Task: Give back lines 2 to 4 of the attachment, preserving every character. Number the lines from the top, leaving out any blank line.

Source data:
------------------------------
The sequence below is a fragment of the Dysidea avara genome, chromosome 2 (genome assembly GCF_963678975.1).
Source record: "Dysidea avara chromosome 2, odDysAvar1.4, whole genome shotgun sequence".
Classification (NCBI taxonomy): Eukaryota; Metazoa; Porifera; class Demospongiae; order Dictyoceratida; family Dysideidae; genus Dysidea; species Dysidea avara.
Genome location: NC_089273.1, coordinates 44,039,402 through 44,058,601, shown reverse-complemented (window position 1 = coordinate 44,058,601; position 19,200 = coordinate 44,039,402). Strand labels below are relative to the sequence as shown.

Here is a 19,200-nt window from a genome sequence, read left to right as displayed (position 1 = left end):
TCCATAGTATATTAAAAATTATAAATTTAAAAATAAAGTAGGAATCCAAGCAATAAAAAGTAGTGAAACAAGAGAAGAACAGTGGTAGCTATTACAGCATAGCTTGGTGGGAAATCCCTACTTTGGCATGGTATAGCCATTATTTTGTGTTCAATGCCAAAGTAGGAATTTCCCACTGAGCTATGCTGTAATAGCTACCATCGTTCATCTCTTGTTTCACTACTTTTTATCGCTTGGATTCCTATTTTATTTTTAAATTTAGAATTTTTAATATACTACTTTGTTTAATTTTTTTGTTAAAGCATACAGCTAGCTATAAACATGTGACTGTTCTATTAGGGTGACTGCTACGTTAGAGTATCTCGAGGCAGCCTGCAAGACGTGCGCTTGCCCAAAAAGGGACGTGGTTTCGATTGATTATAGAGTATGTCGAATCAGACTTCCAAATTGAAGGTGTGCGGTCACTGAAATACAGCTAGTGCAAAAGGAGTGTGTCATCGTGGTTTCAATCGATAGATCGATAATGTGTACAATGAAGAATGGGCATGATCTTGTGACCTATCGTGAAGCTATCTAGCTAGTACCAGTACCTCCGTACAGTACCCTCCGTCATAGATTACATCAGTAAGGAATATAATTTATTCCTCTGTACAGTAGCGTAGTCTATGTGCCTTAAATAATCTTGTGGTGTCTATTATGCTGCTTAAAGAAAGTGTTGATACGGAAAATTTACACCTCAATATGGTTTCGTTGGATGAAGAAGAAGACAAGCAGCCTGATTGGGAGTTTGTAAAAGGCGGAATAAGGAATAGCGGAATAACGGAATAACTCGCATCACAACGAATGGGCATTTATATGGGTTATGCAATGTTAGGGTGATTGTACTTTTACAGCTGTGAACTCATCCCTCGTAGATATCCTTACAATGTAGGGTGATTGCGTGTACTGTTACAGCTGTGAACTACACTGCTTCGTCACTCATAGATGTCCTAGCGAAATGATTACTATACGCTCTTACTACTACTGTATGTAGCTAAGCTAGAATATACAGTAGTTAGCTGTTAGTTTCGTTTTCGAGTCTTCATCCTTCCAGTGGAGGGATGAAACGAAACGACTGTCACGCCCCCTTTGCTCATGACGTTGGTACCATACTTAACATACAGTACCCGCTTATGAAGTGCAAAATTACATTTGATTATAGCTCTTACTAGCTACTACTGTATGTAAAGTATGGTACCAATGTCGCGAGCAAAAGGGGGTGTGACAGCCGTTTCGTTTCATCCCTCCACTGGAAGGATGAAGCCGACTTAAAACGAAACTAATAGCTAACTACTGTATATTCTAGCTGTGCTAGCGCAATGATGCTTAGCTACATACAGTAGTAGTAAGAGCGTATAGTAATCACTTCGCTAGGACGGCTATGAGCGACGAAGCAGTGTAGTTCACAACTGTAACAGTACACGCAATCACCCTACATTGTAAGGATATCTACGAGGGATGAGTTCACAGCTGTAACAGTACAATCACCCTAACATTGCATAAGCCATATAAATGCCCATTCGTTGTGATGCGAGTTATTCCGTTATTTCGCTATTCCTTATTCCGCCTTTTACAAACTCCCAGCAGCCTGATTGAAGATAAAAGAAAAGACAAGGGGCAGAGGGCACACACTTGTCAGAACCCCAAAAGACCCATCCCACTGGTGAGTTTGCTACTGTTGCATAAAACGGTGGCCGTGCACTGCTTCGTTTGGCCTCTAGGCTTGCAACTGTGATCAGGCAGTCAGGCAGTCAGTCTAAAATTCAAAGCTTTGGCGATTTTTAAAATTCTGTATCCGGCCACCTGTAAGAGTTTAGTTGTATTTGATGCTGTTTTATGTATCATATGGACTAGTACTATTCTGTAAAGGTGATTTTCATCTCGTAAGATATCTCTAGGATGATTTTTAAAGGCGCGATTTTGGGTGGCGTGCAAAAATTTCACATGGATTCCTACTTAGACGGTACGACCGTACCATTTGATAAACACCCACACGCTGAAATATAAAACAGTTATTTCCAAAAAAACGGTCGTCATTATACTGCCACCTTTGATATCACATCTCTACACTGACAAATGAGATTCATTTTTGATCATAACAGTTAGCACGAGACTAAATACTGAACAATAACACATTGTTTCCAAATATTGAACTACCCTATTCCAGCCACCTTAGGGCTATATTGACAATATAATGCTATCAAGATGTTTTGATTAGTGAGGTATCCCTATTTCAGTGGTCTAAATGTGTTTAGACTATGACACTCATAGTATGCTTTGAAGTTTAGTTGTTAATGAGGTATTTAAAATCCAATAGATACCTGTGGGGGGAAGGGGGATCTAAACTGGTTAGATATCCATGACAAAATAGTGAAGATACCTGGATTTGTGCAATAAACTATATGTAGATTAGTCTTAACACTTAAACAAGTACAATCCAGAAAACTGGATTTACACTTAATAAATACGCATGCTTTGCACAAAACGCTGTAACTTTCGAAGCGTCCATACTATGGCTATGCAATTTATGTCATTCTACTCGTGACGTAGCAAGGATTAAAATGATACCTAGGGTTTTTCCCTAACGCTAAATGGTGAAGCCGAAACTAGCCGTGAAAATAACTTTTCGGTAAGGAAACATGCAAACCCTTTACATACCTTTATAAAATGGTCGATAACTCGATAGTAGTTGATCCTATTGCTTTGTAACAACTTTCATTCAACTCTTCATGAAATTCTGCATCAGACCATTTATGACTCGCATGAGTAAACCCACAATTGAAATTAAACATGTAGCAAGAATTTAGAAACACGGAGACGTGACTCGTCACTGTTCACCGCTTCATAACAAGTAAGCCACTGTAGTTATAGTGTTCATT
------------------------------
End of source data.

Source record: "Dysidea avara chromosome 2, odDysAvar1.4, whole genome shotgun sequence".
Classification (NCBI taxonomy): Eukaryota; Metazoa; Porifera; class Demospongiae; order Dictyoceratida; family Dysideidae; genus Dysidea; species Dysidea avara.
Genome location: NC_089273.1, coordinates 44,039,402 through 44,058,601, shown reverse-complemented (window position 1 = coordinate 44,058,601; position 19,200 = coordinate 44,039,402). Strand labels below are relative to the sequence as shown.